Int’l body calls Bangladesh ‘authoritarian regime’

25 November 2021 Editorial Desk
Int’l body calls Bangladesh ‘authoritarian regime’


Sweden-based International Institute for Democracy and Electoral Assistance (IDEA) in its 2021 study has classified Bangladesh as an "authoritarian regime", a media report on Tuesday said. Since 2014, the country has been consistently ranked like this. The earlier years 2007, 1975-78 and 1981-85 were also classified as "authoritarian regime". However, from 2008 till 2014, the country was classified as a "weak democracy". Currently, IDEA said, more countries than ever are suffering from "democratic erosion". According to it, a greater number of countries were found sliding towards authoritarianism. The values, particularly the right to choose leaders in free and fair elections, freedom of the press, and the rule of law, are under assault and in retreat globally.


According to the report, IDEA made this classification based on 28 indicators across five broad topics. According to the indices, Bangladesh's lowest score was in the category of having an impartial administration. It also performed "low" in the categories of having a representative government, and having sufficient checks on the government. Bangladesh had mid-range performance in the categories of access to justice, civil society participation and having civil liberties. It also evaluated whether there are sufficient checks on the government, examined whether the parliament is effective and the judiciary is independent, and if there is media integrity.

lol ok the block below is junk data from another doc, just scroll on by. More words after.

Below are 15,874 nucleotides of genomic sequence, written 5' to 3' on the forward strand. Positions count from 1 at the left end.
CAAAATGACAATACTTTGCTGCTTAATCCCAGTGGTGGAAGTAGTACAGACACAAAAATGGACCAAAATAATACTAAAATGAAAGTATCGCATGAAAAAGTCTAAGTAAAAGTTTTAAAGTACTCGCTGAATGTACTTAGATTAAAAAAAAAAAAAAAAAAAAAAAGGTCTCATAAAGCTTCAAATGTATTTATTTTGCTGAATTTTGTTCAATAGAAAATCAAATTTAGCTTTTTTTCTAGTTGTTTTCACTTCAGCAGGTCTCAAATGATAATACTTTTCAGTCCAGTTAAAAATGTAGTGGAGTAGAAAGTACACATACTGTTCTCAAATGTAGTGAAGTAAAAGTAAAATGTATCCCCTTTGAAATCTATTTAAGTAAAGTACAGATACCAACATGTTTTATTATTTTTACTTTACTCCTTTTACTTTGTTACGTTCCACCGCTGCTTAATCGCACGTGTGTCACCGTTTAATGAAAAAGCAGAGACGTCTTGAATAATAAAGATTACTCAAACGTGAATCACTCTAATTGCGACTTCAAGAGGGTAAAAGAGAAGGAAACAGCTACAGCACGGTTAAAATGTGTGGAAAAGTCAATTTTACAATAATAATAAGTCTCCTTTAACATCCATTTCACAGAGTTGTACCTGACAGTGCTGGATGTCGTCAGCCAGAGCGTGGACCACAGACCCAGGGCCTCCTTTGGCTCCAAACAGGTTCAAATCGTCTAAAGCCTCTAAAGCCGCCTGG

While going through ranking of different countries, the IDEA also looked parliament is effective and the judiciary is independent, and if there is media integrity.


While going through ranking of different countries, the IDEA also looked at whether the country has fundamental rights, which includes access to justice, practice of civil liberties, social rights and equality. Bangladesh was also mentioned in the report for its arrests and harassment of media workers. Besides, the government's pandemic responses have sparked additional serious concerns about restrictions on the capacity of media to hold the government accountable, said the report. Today, it is democracy that finds itself battered and weakened in countries like ours.


Thus, international actors should recognise that the priority is to maintain pressure for holding free, timely and credible elections. Authoritarianism begins with election robbing. The international community cannot have normal business with the farcically elected governments and shout against human rights violations. Depriving people of free election to chose their government and then welcoming them as democratic governments cannot be the way to uphold human rights.

Ensuring free and fare election should be taken up as an obligation of the United Nations under the Universal Declaration of Human Rights.

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